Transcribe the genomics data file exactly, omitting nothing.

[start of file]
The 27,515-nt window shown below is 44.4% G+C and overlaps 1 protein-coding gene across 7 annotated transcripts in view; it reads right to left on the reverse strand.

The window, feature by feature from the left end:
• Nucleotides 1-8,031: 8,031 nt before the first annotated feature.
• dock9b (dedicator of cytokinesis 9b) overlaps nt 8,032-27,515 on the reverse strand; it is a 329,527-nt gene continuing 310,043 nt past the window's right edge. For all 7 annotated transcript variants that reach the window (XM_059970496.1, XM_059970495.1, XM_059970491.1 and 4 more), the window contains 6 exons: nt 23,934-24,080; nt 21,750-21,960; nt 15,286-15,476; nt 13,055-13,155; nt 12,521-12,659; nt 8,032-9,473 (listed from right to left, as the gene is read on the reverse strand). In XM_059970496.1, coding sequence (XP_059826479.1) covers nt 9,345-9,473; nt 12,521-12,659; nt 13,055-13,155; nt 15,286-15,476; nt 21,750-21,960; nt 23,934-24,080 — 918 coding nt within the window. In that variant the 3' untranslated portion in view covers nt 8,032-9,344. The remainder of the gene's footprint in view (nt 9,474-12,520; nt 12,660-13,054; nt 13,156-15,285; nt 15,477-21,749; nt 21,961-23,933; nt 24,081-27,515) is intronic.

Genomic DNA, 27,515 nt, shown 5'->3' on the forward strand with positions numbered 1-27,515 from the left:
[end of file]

The 27,515-nt window shown below is 44.4% G+C and overlaps 1 protein-coding gene across 7 annotated transcripts in view; it reads right to left on the reverse strand.

The window, feature by feature from the left end:
• Nucleotides 1-8,031: 8,031 nt before the first annotated feature.
• dock9b (dedicator of cytokinesis 9b) overlaps nt 8,032-27,515 on the reverse strand; it is a 329,527-nt gene continuing 310,043 nt past the window's right edge. For all 7 annotated transcript variants that reach the window (XM_059970496.1, XM_059970495.1, XM_059970491.1 and 4 more), the window contains 6 exons: nt 23,934-24,080; nt 21,750-21,960; nt 15,286-15,476; nt 13,055-13,155; nt 12,521-12,659; nt 8,032-9,473 (listed from right to left, as the gene is read on the reverse strand). In XM_059970496.1, coding sequence (XP_059826479.1) covers nt 9,345-9,473; nt 12,521-12,659; nt 13,055-13,155; nt 15,286-15,476; nt 21,750-21,960; nt 23,934-24,080 — 918 coding nt within the window. In that variant the 3' untranslated portion in view covers nt 8,032-9,344. The remainder of the gene's footprint in view (nt 9,474-12,520; nt 12,660-13,054; nt 13,156-15,285; nt 15,477-21,749; nt 21,961-23,933; nt 24,081-27,515) is intronic.

Genomic DNA, 27,515 nt, shown 5'->3' on the forward strand with positions numbered 1-27,515 from the left: